Cigarette smoke induces DNA damage and alters base-excision repair and tau levels in the brain of neonatal mice

Sebastiano La Maestra, Glen E. Kisby, Rosanna T. Micale, Jessica Johnson, Yoke W. Kow, Gaobin Bao, Clayton Sheppard, Sarah Stanfield, Huong Tran, Randall (Randy) Woltjer, Francesco D'agostini, Vernon E. Steele, Silvio De flora

Research output: Contribution to journalArticle

18 Citations (Scopus)

Abstract

The prenatal and perinatal periods of brain development are especially vulnerable to insults by environmental agents. Early life exposure to cigarette smoke (CS), which contains both genotoxicants and oxidants, is considered an important risk factor for both neurodevelopmental and neurodegenerative disorders. Yet, little is known regarding the underlying pathogenetic mechanisms. In the present study, neonatal Swiss ICR (CD-1) albino mice were exposed to various concentrations of CS for 4 weeks and the brain examined for lipid peroxides, DNA damage, base-excision repair (BER) enzymes, apoptosis, and levels of the microtubule protein tau. CS induced a dose-dependent increase in both malondialdehyde and various types of DNA damage, including single-strand breaks, double-strand breaks, and DNA-protein cross-links. However, the CS-induced DNA damage in the brain returned to basal levels 1 week after smoking cessation. CS also modulated the activity and distribution of the BER enzymes 8-oxoguanine-DNA-glycosylase (OGG1) and apyrimidinic/apurinic endonuclease (APE1) in several brain regions. Normal tau (i.e., three-repeat tau, 3R tau) and various pathological forms of tau were also measured in the brain of CS-exposed neonatal mice, but only 3R tau and tau phosphorylated at serine 199 were significantly elevated. The oxidative stress, genomic dysregulation, and alterations in tau metabolism caused by CS during a critical period of brain development could explain why CS is an important risk factor for both neurodevelopmental and neurodegenerative disorders appearing in later life.

Original languageEnglish (US)
Pages (from-to)471-479
Number of pages9
JournalToxicological Sciences
Volume123
Issue number2
DOIs
StatePublished - Oct 2011

Fingerprint

Smoke
Tobacco Products
DNA Repair
DNA Damage
Brain
Repair
DNA
Neurodegenerative Diseases
DNA-(Apurinic or Apyrimidinic Site) Lyase
DNA Glycosylases
Microtubule Proteins
Oxidative stress
Double-Stranded DNA Breaks
Lipid Peroxides
Smoking Cessation
Enzymes
Malondialdehyde
Oxidants
Metabolism
Serine

Keywords

  • Base-excision repair
  • Brain
  • Cigarette smoke
  • DNA damage
  • Neonatal mice
  • Neurodegenerative disorders
  • Tau

ASJC Scopus subject areas

  • Toxicology

Cite this

La Maestra, S., Kisby, G. E., Micale, R. T., Johnson, J., Kow, Y. W., Bao, G., ... De flora, S. (2011). Cigarette smoke induces DNA damage and alters base-excision repair and tau levels in the brain of neonatal mice. Toxicological Sciences, 123(2), 471-479. https://doi.org/10.1093/toxsci/kfr187

Cigarette smoke induces DNA damage and alters base-excision repair and tau levels in the brain of neonatal mice. / La Maestra, Sebastiano; Kisby, Glen E.; Micale, Rosanna T.; Johnson, Jessica; Kow, Yoke W.; Bao, Gaobin; Sheppard, Clayton; Stanfield, Sarah; Tran, Huong; Woltjer, Randall (Randy); D'agostini, Francesco; Steele, Vernon E.; De flora, Silvio.

In: Toxicological Sciences, Vol. 123, No. 2, 10.2011, p. 471-479.

Research output: Contribution to journalArticle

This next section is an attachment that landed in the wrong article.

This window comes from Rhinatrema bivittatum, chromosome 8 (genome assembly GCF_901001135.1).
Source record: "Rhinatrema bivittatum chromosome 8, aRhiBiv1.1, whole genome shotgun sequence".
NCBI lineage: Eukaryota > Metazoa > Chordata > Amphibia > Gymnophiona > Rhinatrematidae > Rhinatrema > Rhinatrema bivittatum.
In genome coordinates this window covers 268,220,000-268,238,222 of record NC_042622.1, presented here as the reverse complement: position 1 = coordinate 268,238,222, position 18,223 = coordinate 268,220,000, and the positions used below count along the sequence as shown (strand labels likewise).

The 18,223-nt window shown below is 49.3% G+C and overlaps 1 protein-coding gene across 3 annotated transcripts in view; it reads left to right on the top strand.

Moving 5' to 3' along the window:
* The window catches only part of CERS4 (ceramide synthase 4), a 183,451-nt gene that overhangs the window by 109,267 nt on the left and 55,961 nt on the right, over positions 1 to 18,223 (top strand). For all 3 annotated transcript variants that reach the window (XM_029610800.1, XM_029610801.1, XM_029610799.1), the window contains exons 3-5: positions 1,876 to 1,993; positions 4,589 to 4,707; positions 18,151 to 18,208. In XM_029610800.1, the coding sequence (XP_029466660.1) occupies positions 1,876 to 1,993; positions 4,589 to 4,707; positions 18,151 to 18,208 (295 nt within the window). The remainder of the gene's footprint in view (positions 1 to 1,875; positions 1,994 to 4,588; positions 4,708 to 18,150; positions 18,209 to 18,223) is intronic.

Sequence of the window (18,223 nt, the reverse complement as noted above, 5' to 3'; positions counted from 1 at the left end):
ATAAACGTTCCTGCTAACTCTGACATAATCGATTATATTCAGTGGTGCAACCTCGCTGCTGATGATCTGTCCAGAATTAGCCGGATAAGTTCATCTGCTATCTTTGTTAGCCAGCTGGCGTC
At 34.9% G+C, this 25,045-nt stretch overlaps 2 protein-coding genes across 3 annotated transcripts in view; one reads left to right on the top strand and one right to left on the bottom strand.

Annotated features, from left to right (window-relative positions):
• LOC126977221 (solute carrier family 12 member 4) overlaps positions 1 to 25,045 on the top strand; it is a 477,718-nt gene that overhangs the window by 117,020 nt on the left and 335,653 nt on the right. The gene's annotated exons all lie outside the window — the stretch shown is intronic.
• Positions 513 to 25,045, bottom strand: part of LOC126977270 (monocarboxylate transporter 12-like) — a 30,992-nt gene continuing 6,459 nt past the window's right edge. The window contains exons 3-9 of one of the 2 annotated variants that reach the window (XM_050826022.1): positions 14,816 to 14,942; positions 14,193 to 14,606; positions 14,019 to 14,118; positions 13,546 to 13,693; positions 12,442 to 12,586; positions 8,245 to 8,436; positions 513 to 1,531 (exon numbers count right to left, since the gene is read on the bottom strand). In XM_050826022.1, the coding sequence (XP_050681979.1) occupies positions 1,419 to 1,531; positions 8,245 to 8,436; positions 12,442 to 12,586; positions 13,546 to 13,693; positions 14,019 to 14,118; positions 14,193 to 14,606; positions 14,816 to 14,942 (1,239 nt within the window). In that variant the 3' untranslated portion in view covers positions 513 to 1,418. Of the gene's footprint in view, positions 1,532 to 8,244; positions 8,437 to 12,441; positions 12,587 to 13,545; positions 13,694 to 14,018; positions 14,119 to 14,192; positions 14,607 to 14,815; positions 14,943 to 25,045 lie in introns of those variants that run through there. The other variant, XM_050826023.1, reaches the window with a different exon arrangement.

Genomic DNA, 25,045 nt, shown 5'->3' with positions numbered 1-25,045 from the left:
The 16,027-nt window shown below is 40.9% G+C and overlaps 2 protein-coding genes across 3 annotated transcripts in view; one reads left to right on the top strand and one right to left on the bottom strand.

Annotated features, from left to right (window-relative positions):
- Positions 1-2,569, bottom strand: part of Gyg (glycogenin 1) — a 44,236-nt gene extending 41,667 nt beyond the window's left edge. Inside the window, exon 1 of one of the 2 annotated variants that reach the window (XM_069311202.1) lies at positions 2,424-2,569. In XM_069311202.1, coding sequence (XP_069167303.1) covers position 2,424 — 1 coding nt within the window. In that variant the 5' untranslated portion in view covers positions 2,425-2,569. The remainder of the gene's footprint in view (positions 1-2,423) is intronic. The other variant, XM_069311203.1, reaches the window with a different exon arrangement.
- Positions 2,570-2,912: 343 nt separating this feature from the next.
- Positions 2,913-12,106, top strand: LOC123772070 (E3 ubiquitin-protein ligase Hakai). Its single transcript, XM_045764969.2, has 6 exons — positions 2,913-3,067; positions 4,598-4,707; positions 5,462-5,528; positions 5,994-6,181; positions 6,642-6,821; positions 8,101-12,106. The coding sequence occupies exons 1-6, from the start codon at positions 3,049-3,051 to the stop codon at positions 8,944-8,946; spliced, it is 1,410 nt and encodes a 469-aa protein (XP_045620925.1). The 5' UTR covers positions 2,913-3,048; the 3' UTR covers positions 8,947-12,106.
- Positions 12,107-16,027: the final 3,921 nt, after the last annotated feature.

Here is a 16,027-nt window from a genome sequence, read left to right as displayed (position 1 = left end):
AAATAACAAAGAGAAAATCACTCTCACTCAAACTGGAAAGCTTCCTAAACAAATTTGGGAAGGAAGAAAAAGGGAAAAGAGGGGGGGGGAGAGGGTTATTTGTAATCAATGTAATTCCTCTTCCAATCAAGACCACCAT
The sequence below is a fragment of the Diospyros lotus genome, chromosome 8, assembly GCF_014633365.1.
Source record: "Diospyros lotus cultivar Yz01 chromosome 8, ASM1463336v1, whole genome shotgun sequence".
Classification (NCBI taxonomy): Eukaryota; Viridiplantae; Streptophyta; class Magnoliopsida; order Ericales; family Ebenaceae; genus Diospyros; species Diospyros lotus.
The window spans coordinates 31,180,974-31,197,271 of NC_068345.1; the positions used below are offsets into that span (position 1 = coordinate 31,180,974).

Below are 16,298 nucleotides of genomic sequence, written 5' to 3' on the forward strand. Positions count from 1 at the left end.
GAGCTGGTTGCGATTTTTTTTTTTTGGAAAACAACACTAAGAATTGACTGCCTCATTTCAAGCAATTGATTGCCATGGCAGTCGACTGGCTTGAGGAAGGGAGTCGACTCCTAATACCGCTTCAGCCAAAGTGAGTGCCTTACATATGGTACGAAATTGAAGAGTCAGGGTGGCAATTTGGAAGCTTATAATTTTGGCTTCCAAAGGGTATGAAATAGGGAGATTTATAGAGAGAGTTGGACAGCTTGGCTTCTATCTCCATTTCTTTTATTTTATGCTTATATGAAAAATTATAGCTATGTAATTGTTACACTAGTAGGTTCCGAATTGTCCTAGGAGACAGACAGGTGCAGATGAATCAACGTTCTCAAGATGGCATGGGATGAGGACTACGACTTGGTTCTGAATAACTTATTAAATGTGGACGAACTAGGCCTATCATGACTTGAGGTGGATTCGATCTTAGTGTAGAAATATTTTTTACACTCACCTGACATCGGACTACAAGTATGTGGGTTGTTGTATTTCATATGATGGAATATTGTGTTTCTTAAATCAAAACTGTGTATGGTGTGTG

La Maestra, S, Kisby, GE, Micale, RT, Johnson, J, Kow, YW, Bao, G, Sheppard, C, Stanfield, S, Tran, H, Woltjer, RR, D'agostini, F, Steele, VE & De flora, S 2011, 'Cigarette smoke induces DNA damage and alters base-excision repair and tau levels in the brain of neonatal mice', Toxicological Sciences, vol. 123, no. 2, pp. 471-479. https://doi.org/10.1093/toxsci/kfr187
La Maestra, Sebastiano ; Kisby, Glen E. ; Micale, Rosanna T. ; Johnson, Jessica ; Kow, Yoke W. ; Bao, Gaobin ; Sheppard, Clayton ; Stanfield, Sarah ; Tran, Huong ; Woltjer, Randall (Randy) ; D'agostini, Francesco ; Steele, Vernon E. ; De flora, Silvio. / Cigarette smoke induces DNA damage and alters base-excision repair and tau levels in the brain of neonatal mice. In: Toxicological Sciences. 2011 ; Vol. 123, No. 2. pp. 471-479.
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abstract = "The prenatal and perinatal periods of brain development are especially vulnerable to insults by environmental agents. Early life exposure to cigarette smoke (CS), which contains both genotoxicants and oxidants, is considered an important risk factor for both neurodevelopmental and neurodegenerative disorders. Yet, little is known regarding the underlying pathogenetic mechanisms. In the present study, neonatal Swiss ICR (CD-1) albino mice were exposed to various concentrations of CS for 4 weeks and the brain examined for lipid peroxides, DNA damage, base-excision repair (BER) enzymes, apoptosis, and levels of the microtubule protein tau. CS induced a dose-dependent increase in both malondialdehyde and various types of DNA damage, including single-strand breaks, double-strand breaks, and DNA-protein cross-links. However, the CS-induced DNA damage in the brain returned to basal levels 1 week after smoking cessation. CS also modulated the activity and distribution of the BER enzymes 8-oxoguanine-DNA-glycosylase (OGG1) and apyrimidinic/apurinic endonuclease (APE1) in several brain regions. Normal tau (i.e., three-repeat tau, 3R tau) and various pathological forms of tau were also measured in the brain of CS-exposed neonatal mice, but only 3R tau and tau phosphorylated at serine 199 were significantly elevated. The oxidative stress, genomic dysregulation, and alterations in tau metabolism caused by CS during a critical period of brain development could explain why CS is an important risk factor for both neurodevelopmental and neurodegenerative disorders appearing in later life.",
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